It seems I must write

no more avoiding the truth

Parenting like Atticus Finch

By the end of To Kill a Mockingbird, I wanted to name my future son Atticus – since I respected his dry humor, bravery, and wisdom so much – not only in his legal work but also in his parenting.  So when our class discussion criticized Atticus as having failed at the end, I had a difficult time with that idea. Here were his purported failures: Atticus couldn’t fathom that Boo Radley might’ve killed Bob Ewell, and Atticus couldn’t believe at first that it might be poetic and true justice to tell everyone that Bob Ewell was killed by falling on his knife. Atticus apparently was so focused on raising his kids “on principle” with the absolute truth, that he needed help from Heck Tate to come to terms with the actual situation and to believe that Scout would understand this particular outcome.

But if moral heroes must have flaws and must have these sorts of failings, I would gladly choose to be one of this sort.  Because even Atticus’ “failure” brought about the best outcome ultimately for all involved, and I believe that is because Atticus’ whole philosophy of life was one in which his community would raise his children with him.  He didn’t try to go it alone.

Atticus intentionally had his whole community help raise Jem and Scout: in spite of their flaws and perhaps because of their flaws. He told Jem he would have had him read to Mrs. Dubose as she battled her morphine addiction before death regardless of the camellia incident. He wanted Jem to see her as the “bravest person [he] ever knew.”  He encouraged Scout and Jem’s interactions with Miss Maudie – a neighbor whose genuine interest in the kids’ affairs would be evident, even on the heels of losing her possessions in a housefire.  Disagreements with Aunt Alexandra notwithstanding, he chose to allow her to live with them to help Scout grow up and some day enter their society as a young woman.  He let Uncle Jack discipline his daughter, even though he made a mistake with that, so that Scout could know her uncle – and perhaps so that Uncle Jack could also learn a thing or two about parenting.  In spite of Aunt Alexandra’s protests, he insisted on Calpurnia staying with the family and continuing to influence his children, in spite of the fact that she was black – and maybe because she was black.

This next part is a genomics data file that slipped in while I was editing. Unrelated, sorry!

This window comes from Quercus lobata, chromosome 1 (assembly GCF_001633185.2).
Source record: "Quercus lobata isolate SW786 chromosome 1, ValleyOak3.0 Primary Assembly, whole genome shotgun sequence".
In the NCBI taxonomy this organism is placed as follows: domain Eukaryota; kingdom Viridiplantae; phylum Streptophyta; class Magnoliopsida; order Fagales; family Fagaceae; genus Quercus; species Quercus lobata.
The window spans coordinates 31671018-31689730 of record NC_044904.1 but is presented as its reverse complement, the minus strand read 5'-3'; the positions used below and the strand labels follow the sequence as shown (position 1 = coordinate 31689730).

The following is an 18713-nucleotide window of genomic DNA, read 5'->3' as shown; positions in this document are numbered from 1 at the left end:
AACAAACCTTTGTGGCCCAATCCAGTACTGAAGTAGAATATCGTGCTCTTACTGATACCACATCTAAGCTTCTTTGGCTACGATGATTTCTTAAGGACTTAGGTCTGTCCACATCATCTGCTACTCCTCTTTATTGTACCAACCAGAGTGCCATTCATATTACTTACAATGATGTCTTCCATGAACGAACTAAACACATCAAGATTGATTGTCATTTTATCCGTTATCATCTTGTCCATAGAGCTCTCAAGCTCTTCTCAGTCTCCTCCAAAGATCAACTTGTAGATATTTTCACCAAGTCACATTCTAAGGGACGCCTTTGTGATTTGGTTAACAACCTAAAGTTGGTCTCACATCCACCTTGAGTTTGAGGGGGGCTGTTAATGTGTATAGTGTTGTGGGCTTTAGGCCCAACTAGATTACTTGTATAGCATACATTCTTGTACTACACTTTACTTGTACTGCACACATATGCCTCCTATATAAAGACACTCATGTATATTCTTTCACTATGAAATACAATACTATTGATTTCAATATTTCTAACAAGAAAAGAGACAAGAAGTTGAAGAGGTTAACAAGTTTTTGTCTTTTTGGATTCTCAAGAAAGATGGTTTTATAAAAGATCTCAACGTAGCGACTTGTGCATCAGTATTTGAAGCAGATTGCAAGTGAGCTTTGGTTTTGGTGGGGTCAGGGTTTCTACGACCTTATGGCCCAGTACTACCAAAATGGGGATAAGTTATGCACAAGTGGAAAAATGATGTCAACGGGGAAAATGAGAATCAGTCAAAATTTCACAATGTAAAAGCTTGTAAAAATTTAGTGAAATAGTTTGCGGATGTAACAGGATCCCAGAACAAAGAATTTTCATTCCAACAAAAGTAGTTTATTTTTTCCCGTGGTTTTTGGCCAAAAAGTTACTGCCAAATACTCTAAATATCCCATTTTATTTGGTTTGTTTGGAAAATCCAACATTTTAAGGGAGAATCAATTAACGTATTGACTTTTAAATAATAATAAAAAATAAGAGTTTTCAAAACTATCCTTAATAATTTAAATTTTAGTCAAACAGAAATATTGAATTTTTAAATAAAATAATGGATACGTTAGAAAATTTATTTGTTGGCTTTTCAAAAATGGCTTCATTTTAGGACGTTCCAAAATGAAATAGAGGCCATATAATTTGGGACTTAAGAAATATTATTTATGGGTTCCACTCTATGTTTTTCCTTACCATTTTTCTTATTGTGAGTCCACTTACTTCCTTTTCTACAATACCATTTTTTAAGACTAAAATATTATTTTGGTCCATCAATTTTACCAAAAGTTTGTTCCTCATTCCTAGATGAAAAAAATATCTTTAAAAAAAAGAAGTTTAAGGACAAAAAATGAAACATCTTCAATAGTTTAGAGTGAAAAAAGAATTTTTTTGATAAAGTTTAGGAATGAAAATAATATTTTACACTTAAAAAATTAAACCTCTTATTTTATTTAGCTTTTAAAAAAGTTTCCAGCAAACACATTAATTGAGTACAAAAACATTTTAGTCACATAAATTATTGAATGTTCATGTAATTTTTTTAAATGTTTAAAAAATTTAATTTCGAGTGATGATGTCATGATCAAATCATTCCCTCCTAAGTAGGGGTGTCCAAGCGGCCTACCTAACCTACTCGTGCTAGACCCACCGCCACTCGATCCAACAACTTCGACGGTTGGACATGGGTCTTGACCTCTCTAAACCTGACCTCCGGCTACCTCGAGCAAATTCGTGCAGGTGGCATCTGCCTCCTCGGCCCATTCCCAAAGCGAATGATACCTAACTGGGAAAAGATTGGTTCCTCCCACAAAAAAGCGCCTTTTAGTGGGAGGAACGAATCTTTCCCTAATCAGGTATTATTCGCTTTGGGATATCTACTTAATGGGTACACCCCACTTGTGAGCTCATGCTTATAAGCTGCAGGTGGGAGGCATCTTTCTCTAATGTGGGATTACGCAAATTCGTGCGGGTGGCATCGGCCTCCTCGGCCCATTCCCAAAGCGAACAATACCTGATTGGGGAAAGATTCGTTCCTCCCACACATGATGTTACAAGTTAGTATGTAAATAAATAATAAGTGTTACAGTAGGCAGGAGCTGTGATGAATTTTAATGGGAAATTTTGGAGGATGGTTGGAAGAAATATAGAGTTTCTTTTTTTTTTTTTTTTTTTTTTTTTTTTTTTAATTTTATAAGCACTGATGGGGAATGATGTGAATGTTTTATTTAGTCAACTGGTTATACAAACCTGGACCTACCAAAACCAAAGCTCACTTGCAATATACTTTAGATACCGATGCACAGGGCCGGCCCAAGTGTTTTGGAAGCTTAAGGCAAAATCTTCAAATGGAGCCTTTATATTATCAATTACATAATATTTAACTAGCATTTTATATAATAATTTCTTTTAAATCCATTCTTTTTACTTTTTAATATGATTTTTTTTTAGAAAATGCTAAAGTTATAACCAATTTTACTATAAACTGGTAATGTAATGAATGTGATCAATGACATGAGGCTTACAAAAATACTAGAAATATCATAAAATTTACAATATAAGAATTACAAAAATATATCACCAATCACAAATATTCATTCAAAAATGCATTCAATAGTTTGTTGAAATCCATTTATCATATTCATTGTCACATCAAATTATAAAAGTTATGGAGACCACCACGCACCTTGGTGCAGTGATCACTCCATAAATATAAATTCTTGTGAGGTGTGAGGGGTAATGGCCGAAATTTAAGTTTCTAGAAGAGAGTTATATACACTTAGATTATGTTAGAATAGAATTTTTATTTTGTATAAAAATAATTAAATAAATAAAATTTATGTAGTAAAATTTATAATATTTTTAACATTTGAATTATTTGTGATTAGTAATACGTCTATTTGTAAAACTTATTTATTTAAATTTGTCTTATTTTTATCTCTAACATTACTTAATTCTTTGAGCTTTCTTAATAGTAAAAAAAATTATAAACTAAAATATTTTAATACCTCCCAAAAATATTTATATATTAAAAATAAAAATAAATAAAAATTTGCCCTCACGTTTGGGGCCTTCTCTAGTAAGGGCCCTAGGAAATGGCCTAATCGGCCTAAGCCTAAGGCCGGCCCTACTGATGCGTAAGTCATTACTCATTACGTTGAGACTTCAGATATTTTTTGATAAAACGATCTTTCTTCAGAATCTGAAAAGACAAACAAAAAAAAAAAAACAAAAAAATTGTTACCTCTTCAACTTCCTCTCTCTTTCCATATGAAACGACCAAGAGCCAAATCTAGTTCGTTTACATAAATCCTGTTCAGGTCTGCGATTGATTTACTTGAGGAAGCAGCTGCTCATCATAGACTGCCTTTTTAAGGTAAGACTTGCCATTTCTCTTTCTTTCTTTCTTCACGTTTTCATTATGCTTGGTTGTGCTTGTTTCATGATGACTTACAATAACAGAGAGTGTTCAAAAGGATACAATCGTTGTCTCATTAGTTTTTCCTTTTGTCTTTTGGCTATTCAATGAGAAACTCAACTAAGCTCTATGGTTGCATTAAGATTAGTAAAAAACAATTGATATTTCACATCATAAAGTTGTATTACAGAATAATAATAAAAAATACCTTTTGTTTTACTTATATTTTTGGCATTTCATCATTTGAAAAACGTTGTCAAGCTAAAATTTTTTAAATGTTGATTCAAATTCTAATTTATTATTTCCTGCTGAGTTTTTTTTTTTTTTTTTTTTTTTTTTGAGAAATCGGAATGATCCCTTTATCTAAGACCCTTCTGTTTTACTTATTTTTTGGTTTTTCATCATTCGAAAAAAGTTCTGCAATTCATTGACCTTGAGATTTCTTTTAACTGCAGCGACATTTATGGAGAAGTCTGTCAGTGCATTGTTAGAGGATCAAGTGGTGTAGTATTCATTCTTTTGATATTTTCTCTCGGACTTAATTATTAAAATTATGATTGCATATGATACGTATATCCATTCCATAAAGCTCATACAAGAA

So at the end of the day, if Atticus failed, it wasn’t a tragic failure because Atticus’ whole life and family were situated at the center of a strong network of community support and friendship that could catch all of them if he should fall. He could listen to Heck Tate and be convinced by him, and Atticus could then dialogue with Scout and ask her if she understood their decisions.

I would love to be this kind of a parent – very concerned with the moral development of my children, but not ultimately the only one responsible for shaping them – because I’ve chosen to raise them in the context of a real, imperfect, yet earnest and loving community.  Someday, I might be a working mother who cares deeply about her children’s welfare yet doesn’t have perfect judgment about every situation.  I may not have the luxury of having household help or live near parents or close friends who would be willing to baby-sit – and I would have to trust our community to help me and my husband raise our kids.  Atticus was a single parent of two and a bereaved widower, working a high-pressured job in which he made unpopular decisions that were often threatened by his community. If I were in a similar place, I would hope that I could take on such a challenging task with as much humility and humor as Atticus, and that I would live in a community that I could trust – even a community as flawed as Maycomb.

As long as we live and think the way we do, all of our communities will be variations on Maycomb – and our leadership will be borne out in contexts of uncertainty. May we view each other with eyes that see our world as it truly is, and yet partner together with real hope that our collective efforts to redeem this world and make it a better place for our children will succeed.


March 30, 2011


One thought on “Parenting like Atticus Finch

  1. This was a GREAT POST, TTH. More and more I realize that parenting means that we are going to HAVE to be community minded because our community, whether we like it or not, will shape the future of our children’s world experiences. We can no longer live as islands in isolation because whether we like it or not, our children will one day grow up and venture out in their little row boats without us and it’s our duty to prepare them for what they will discover. Wish you lived closer! I’d be honored to make some mistakes with you! kekke….

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